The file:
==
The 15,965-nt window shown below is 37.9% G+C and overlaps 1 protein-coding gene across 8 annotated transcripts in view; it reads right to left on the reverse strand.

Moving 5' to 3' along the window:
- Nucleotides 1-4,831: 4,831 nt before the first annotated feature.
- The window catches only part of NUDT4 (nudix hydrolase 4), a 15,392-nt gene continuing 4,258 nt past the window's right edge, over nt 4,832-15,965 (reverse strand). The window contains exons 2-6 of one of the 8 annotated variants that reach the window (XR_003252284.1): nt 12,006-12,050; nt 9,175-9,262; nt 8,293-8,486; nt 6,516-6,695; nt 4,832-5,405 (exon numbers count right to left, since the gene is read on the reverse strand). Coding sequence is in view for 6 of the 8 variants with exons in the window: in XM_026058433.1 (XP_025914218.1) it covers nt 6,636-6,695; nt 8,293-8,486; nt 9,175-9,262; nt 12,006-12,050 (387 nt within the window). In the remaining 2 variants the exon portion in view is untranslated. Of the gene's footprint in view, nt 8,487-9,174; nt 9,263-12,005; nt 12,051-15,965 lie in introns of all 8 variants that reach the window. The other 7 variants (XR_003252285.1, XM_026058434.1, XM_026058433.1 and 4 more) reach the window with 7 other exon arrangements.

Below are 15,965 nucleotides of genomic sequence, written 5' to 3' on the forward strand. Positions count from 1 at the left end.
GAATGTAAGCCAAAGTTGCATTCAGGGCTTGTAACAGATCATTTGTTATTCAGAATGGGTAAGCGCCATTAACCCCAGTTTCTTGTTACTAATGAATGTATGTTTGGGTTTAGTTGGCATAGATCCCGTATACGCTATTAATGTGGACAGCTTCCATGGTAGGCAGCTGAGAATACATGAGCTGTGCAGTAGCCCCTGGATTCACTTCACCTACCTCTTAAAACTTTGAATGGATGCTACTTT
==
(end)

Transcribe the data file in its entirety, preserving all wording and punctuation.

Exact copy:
The 15,965-nt window shown below is 37.9% G+C and overlaps 1 protein-coding gene across 8 annotated transcripts in view; it reads right to left on the reverse strand.

Moving 5' to 3' along the window:
- Nucleotides 1-4,831: 4,831 nt before the first annotated feature.
- The window catches only part of NUDT4 (nudix hydrolase 4), a 15,392-nt gene continuing 4,258 nt past the window's right edge, over nt 4,832-15,965 (reverse strand). The window contains exons 2-6 of one of the 8 annotated variants that reach the window (XR_003252284.1): nt 12,006-12,050; nt 9,175-9,262; nt 8,293-8,486; nt 6,516-6,695; nt 4,832-5,405 (exon numbers count right to left, since the gene is read on the reverse strand). Coding sequence is in view for 6 of the 8 variants with exons in the window: in XM_026058433.1 (XP_025914218.1) it covers nt 6,636-6,695; nt 8,293-8,486; nt 9,175-9,262; nt 12,006-12,050 (387 nt within the window). In the remaining 2 variants the exon portion in view is untranslated. Of the gene's footprint in view, nt 8,487-9,174; nt 9,263-12,005; nt 12,051-15,965 lie in introns of all 8 variants that reach the window. The other 7 variants (XR_003252285.1, XM_026058434.1, XM_026058433.1 and 4 more) reach the window with 7 other exon arrangements.

Below are 15,965 nucleotides of genomic sequence, written 5' to 3' on the forward strand. Positions count from 1 at the left end.
GAATGTAAGCCAAAGTTGCATTCAGGGCTTGTAACAGATCATTTGTTATTCAGAATGGGTAAGCGCCATTAACCCCAGTTTCTTGTTACTAATGAATGTATGTTTGGGTTTAGTTGGCATAGATCCCGTATACGCTATTAATGTGGACAGCTTCCATGGTAGGCAGCTGAGAATACATGAGCTGTGCAGTAGCCCCTGGATTCACTTCACCTACCTCTTAAAACTTTGAATGGATGCTACTTT